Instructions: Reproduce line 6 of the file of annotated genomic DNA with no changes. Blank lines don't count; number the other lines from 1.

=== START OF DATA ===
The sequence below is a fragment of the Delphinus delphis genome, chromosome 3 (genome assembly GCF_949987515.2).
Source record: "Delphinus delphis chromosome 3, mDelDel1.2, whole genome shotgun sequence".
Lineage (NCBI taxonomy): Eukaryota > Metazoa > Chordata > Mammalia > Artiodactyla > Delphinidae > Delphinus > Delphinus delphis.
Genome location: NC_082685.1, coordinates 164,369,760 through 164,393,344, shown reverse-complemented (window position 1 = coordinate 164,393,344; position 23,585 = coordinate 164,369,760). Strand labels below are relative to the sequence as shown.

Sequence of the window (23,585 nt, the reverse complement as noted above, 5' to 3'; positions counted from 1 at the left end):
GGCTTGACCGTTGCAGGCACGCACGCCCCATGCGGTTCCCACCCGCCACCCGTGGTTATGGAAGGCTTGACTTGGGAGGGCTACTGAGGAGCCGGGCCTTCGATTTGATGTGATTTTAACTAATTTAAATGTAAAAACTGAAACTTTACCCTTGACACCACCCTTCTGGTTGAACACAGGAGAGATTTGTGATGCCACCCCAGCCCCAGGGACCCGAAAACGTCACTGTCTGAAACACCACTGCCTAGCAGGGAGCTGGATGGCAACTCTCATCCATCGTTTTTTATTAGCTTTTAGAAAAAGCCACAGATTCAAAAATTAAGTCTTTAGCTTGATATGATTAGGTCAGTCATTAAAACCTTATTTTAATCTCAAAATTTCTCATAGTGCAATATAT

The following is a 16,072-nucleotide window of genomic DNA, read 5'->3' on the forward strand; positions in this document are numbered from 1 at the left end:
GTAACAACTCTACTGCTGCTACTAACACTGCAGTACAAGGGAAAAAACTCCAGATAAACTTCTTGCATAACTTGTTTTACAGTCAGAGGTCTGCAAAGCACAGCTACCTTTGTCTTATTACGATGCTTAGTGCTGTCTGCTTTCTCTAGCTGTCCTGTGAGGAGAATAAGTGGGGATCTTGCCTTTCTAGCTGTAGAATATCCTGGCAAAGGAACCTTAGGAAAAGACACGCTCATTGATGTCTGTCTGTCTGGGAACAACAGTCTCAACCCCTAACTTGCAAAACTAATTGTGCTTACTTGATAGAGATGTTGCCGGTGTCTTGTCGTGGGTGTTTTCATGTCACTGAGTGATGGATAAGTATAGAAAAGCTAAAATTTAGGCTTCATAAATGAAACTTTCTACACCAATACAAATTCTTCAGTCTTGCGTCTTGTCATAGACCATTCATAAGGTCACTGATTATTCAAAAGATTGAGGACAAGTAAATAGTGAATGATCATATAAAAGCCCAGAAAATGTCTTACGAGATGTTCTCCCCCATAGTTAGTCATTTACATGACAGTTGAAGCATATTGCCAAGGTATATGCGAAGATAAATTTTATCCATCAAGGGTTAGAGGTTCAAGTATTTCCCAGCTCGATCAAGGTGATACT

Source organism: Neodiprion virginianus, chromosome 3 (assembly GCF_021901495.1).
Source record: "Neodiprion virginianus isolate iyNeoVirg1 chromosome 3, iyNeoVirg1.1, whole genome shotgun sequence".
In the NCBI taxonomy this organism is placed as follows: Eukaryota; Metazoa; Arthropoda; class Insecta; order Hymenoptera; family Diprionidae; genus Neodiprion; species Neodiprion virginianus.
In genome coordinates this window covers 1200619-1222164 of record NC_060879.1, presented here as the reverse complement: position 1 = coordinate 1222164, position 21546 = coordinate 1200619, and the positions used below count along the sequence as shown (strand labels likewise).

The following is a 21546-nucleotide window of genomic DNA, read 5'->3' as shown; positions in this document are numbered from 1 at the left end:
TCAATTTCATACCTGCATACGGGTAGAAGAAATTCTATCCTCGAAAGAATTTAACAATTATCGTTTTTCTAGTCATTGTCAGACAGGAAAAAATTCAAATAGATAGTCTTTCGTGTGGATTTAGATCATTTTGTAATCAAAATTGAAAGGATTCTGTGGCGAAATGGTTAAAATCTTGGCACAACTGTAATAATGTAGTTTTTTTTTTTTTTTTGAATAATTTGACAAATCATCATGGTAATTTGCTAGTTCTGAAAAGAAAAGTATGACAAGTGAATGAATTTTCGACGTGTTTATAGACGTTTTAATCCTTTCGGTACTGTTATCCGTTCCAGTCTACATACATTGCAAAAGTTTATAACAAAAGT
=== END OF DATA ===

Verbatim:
GGCTTGACCGTTGCAGGCACGCACGCCCCATGCGGTTCCCACCCGCCACCCGTGGTTATGGAAGGCTTGACTTGGGAGGGCTACTGAGGAGCCGGGCCTTCGATTTGATGTGATTTTAACTAATTTAAATGTAAAAACTGAAACTTTACCCTTGACACCACCCTTCTGGTTGAACACAGGAGAGATTTGTGATGCCACCCCAGCCCCAGGGACCCGAAAACGTCACTGTCTGAAACACCACTGCCTAGCAGGGAGCTGGATGGCAACTCTCATCCATCGTTTTTTATTAGCTTTTAGAAAAAGCCACAGATTCAAAAATTAAGTCTTTAGCTTGATATGATTAGGTCAGTCATTAAAACCTTATTTTAATCTCAAAATTTCTCATAGTGCAATATAT